Shuttle delivering giant truss
A wrong move would make the delicate docking procedure dangerous.
HOUSTON (AP) -- The space shuttle Atlantis, with a preliminary clean bill of health, is about to make a 171/2-ton delivery.
Early today, astronauts will use the shuttle's robotic arm to remove a giant truss with two attached solar wings from the shuttle's cargo bay and hand it over to the international space station. With that cosmic delivery, Atlantis, just two days off the launch pad, will have accomplished a big chunk of its main mission.
Atlantis' mission is to resume construction on the international space station after a three-year hiatus following the loss of the space shuttle Columbia. More parts will be added in 14 other flights.
The more than 300-foot-long truss will provide power, data and temperature control to the station's electronics.
There's a lot of work to be done after the truss is delivered. Just like the delivery of a washing machine to a home, astronauts have to hook up the plumbing and electricity.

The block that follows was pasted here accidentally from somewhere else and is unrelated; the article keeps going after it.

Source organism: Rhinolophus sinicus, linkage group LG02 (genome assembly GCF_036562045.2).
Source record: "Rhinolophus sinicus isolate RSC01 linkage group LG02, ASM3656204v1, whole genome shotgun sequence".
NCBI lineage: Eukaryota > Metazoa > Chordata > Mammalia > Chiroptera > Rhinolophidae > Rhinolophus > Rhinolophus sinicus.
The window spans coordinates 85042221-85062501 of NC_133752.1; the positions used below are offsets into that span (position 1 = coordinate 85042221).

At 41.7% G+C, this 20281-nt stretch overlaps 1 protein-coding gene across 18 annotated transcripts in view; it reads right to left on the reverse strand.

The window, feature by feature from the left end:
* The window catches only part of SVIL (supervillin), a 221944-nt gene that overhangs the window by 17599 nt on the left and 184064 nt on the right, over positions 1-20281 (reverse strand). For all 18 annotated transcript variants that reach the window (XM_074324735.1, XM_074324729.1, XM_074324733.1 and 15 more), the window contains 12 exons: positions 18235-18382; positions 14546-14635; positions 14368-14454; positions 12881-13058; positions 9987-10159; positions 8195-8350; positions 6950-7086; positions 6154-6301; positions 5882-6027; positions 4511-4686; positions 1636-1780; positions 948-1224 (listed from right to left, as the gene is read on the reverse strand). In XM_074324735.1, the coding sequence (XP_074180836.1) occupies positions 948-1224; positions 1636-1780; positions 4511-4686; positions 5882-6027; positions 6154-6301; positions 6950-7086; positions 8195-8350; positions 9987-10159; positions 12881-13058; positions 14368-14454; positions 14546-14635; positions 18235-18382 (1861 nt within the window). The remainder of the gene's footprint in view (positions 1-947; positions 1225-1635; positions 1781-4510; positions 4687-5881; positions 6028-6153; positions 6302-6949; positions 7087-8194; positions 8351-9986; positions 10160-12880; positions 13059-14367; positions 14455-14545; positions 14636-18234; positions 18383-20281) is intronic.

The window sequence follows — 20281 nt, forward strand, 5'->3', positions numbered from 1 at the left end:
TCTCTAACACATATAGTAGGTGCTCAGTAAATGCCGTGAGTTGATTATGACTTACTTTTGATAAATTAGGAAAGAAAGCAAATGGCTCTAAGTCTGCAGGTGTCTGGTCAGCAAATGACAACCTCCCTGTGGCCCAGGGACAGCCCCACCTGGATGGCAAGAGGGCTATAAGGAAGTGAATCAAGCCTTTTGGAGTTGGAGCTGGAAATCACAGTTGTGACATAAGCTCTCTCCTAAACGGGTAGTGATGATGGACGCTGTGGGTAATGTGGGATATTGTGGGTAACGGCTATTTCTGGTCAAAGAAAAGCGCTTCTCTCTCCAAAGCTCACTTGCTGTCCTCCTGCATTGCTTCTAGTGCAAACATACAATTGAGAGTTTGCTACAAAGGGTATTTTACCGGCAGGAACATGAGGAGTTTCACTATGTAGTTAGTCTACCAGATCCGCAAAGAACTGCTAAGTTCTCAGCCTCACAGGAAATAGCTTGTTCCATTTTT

But it's no easy task 213 miles above Earth, so it will take four astronauts three spacewalks over the next week to get the truss hooked up and unfurl the solar wings.
But before any of that is to happen, Atlantis has to hook up with the space station in a docking maneuver that has become routine yet remains delicate and could be dangerous with a wrong move.
Here's the plan
Early today, commander Brent Jett will guide Atlantis slowly toward the space station until they are separated by 600 feet. Then Atlantis will make a giant backflip, snuggle up to and then connect with the orbital outpost.
"It's a busy day," lead flight director Paul Dye said Sunday morning. "There's an awful lot going on and it'll be nonstop work from start to finish."
So far, NASA has reported no serious problems with Atlantis' critical heat shield. Astronauts spent much of Sunday using the shuttle's robotic arm to take pictures of the shuttle's wing and underbelly. It's still early to tell if everything is free from debris hits -- like the ones that caused the disintegration of Columbia in 2003 -- but early indications show no problems, NASA said.
"I have not seen a single problem with the vehicle," said Dye. "I haven't seen anything that's caught my eye."
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